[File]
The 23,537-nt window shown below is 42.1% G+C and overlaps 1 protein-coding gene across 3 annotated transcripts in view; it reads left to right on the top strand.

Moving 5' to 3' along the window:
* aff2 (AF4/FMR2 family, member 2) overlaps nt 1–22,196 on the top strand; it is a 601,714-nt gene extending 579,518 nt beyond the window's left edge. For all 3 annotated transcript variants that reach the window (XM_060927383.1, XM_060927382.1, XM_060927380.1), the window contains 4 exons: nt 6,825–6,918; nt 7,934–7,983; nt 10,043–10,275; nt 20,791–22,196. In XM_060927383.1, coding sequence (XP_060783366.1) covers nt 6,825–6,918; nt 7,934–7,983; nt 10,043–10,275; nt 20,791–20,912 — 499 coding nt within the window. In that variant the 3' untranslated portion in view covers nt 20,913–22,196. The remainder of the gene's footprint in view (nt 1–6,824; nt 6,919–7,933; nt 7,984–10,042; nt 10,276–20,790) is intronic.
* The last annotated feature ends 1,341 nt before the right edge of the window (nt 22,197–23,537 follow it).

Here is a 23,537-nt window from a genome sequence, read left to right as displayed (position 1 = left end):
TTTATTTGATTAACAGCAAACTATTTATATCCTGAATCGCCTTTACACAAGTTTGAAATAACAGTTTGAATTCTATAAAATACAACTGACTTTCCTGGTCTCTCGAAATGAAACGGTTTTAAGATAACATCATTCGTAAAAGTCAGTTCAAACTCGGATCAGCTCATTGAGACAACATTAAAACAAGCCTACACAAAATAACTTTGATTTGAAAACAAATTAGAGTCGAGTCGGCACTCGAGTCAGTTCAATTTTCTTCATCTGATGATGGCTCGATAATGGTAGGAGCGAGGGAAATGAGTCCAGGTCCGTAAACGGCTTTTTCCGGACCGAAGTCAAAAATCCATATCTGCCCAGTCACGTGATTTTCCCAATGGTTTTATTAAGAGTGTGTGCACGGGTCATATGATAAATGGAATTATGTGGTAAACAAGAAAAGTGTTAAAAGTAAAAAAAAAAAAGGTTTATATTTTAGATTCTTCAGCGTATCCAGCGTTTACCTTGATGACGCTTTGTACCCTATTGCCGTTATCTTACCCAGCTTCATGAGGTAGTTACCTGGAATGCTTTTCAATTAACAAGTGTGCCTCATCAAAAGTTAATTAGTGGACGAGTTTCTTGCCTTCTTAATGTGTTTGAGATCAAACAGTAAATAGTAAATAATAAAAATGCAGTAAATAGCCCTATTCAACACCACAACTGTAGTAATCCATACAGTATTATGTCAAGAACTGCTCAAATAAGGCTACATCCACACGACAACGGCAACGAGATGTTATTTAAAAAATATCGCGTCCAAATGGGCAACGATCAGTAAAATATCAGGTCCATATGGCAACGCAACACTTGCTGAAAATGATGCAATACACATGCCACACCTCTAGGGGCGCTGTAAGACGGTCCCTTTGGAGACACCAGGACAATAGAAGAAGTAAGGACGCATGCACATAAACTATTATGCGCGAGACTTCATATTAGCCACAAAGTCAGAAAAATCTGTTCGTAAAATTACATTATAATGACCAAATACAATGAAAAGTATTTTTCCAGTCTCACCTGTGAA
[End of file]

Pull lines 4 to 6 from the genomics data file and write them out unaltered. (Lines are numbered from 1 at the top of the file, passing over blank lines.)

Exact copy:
* The last annotated feature ends 1,341 nt before the right edge of the window (nt 22,197–23,537 follow it).

Here is a 23,537-nt window from a genome sequence, read left to right as displayed (position 1 = left end):
TTTATTTGATTAACAGCAAACTATTTATATCCTGAATCGCCTTTACACAAGTTTGAAATAACAGTTTGAATTCTATAAAATACAACTGACTTTCCTGGTCTCTCGAAATGAAACGGTTTTAAGATAACATCATTCGTAAAAGTCAGTTCAAACTCGGATCAGCTCATTGAGACAACATTAAAACAAGCCTACACAAAATAACTTTGATTTGAAAACAAATTAGAGTCGAGTCGGCACTCGAGTCAGTTCAATTTTCTTCATCTGATGATGGCTCGATAATGGTAGGAGCGAGGGAAATGAGTCCAGGTCCGTAAACGGCTTTTTCCGGACCGAAGTCAAAAATCCATATCTGCCCAGTCACGTGATTTTCCCAATGGTTTTATTAAGAGTGTGTGCACGGGTCATATGATAAATGGAATTATGTGGTAAACAAGAAAAGTGTTAAAAGTAAAAAAAAAAAAGGTTTATATTTTAGATTCTTCAGCGTATCCAGCGTTTACCTTGATGACGCTTTGTACCCTATTGCCGTTATCTTACCCAGCTTCATGAGGTAGTTACCTGGAATGCTTTTCAATTAACAAGTGTGCCTCATCAAAAGTTAATTAGTGGACGAGTTTCTTGCCTTCTTAATGTGTTTGAGATCAAACAGTAAATAGTAAATAATAAAAATGCAGTAAATAGCCCTATTCAACACCACAACTGTAGTAATCCATACAGTATTATGTCAAGAACTGCTCAAATAAGGCTACATCCACACGACAACGGCAACGAGATGTTATTTAAAAAATATCGCGTCCAAATGGGCAACGATCAGTAAAATATCAGGTCCATATGGCAACGCAACACTTGCTGAAAATGATGCAATACACATGCCACACCTCTAGGGGCGCTGTAAGACGGTCCCTTTGGAGACACCAGGACAATAGAAGAAGTAAGGACGCATGCACATAAACTATTATGCGCGAGACTTCATATTAGCCACAAAGTCAGAAAAATCTGTTCGTAAAATTACATTATAATGACCAAATACAATGAAAAGTATTTTTCCAGTCTCACCTGTGAA